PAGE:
Interflow has acknowledged that there is no such thing as a one-size-fits-all solution to the flooding crisis once again impacting Australians.
Nevertheless, the company is committed to approaching the situation in a way that can further mitigate risk and prepare for similar events in the future.
Feedback from water managers in recently flooded areas has been characterised by shock and awe. Likewise, much of the feedback has been centred on how stormwater infrastructure is supposed to cope with the levels of water that submerged towns and cities such as Byron Bay, Lismore, Brisbane and Sydney.
Interflow and other water and pipeline infrastructure companies have been doing their utmost to control unprecedented volumes of water. The solutions for which are heavily dependent on localised conditions and challenges.
“It’s a mistake to walk into a council area and assume they all have the same problems and they all should be taking the same approach,” said Interflow contracts manager John Weaver. “It depends on the age of the area, on population growth, ground type and much more.”
It appears the best way to mitigate the fallout and impacts of similar flooding events in the future is to spread awareness around Australia’s stormwater infrastructure and the condition of underground assets.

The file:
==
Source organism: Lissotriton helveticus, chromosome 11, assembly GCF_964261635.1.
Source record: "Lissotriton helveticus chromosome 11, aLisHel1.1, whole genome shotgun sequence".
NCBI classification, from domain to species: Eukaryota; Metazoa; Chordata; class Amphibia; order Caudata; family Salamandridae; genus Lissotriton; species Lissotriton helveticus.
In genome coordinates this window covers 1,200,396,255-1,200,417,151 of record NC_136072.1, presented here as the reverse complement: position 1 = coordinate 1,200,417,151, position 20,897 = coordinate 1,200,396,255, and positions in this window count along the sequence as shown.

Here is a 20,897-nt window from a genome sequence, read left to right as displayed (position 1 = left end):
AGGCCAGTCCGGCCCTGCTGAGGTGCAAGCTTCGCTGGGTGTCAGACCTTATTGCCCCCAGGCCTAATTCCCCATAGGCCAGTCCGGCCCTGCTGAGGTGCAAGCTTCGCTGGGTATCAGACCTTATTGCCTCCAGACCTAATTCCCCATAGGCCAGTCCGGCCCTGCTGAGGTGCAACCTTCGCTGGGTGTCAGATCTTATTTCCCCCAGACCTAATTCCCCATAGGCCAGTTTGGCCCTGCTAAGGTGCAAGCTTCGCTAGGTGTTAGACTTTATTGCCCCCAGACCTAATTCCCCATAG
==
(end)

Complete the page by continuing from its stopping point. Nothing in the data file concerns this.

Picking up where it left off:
Additionally, utilising modelling to plan future developments of water infrastructure and residential and commercial building with larger scale flooding events in mind.
“Look to New Zealand for an excellent example of preparation for the effects of climate change on water infrastructure,” said Weaver. “Asset owners and town planners are focussing management strategies on flood events increasing and rising sea levels.”
“In Australia, our focus has been on water security, on getting ready for the next drought. It’s correct to focus on water security. But at the same time, increasingly regular and extreme rainfall events also deserve attention, as the recent floods proved.”
Interflow concedes that outside of emptying dams and preparing communities, little more can be done in the way of emergency responses to similar dramatic flooding events. Nevertheless, Interflow highlights that the focus should be on developing a greater awareness around the current state of existing infrastructure. Additionally, developing management plans that extends the useful lives and improves performance of stormwater infrastructure is crucial.
All stormwater assets gradually deteriorating. This is a certainty. However, if a water manager constantly monitors those assets they will know exactly why and when they require maintenance.
Therefore, this grants asset holders and stormwater infrastructure professionals an insight into the preparedness of each individual asset when flooding season comes around.
Interflow has carved out its place as a leader in the Australian and New Zealand water and pipeline infrastructure industry. Synonymous with the phrase challenging the status quo, Interflow is at heart a humble business that values the wellbeing of the communities it serves above all else.
The company urges other water managers to take on a proactive approach when it comes to stormwater infrastructure by taking on the informed advice and input of those who’ve been there before.
To read more about Interflow’s statement on the floods, click here.